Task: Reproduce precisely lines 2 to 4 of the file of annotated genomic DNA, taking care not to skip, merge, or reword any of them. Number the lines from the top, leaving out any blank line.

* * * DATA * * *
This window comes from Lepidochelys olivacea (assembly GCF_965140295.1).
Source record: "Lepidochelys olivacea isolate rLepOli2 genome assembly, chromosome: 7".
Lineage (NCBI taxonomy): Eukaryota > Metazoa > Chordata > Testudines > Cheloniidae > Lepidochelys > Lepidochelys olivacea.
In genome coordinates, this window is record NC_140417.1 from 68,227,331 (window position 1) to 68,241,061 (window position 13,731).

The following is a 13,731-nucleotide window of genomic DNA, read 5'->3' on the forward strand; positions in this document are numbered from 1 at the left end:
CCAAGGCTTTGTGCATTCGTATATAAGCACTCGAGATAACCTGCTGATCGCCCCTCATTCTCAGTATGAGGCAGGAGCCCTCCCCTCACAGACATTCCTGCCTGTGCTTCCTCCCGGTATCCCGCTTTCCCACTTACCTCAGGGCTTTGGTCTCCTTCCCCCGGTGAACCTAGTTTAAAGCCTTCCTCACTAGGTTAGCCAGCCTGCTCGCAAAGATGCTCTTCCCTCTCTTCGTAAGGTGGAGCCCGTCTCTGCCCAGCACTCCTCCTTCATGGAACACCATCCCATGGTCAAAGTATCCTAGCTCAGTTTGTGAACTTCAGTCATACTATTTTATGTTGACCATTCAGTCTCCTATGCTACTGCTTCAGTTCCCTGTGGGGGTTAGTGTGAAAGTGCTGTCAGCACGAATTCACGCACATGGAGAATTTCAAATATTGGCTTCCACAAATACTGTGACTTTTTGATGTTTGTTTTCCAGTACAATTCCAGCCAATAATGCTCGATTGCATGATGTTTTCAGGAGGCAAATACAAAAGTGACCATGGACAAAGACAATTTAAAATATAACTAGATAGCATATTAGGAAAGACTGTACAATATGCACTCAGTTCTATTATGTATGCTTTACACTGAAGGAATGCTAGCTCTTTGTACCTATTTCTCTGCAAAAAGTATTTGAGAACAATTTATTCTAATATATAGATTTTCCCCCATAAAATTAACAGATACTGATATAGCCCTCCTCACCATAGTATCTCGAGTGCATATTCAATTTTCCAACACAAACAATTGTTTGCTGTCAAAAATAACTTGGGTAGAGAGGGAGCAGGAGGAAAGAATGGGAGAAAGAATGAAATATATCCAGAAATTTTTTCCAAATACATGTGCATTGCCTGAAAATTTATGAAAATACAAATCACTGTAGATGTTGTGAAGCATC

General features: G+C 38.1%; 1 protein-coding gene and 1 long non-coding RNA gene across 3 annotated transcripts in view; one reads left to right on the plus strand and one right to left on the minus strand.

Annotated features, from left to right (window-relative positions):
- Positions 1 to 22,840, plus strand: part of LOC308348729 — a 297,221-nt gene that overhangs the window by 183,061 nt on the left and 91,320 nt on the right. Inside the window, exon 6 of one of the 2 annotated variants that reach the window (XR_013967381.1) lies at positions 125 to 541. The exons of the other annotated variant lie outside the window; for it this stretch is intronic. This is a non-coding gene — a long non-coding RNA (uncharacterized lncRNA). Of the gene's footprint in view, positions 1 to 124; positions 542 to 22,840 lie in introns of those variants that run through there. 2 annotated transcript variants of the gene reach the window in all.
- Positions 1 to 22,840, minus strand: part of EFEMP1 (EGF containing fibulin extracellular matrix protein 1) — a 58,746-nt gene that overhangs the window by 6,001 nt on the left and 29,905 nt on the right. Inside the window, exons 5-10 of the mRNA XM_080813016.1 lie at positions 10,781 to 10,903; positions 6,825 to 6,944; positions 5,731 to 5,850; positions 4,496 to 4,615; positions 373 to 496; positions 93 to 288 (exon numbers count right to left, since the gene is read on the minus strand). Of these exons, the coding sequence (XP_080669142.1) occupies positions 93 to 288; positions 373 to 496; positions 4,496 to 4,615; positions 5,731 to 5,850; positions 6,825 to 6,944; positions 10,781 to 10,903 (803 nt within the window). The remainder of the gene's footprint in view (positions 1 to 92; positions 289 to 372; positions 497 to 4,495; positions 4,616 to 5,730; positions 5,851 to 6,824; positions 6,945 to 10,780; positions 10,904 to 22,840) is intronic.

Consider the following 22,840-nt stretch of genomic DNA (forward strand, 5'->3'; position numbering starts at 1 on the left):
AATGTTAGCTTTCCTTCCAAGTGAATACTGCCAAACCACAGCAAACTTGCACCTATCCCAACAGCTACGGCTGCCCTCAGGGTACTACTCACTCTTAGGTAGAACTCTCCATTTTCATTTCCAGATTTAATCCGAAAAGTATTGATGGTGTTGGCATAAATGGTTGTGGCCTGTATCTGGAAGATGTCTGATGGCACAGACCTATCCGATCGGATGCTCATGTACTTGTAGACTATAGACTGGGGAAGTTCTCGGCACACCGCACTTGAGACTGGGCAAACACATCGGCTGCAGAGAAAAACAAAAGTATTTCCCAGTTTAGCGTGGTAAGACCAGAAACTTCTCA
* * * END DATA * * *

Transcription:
Source record: "Lepidochelys olivacea isolate rLepOli2 genome assembly, chromosome: 7".
Lineage (NCBI taxonomy): Eukaryota > Metazoa > Chordata > Testudines > Cheloniidae > Lepidochelys > Lepidochelys olivacea.
In genome coordinates, this window is record NC_140417.1 from 68,227,331 (window position 1) to 68,241,061 (window position 13,731).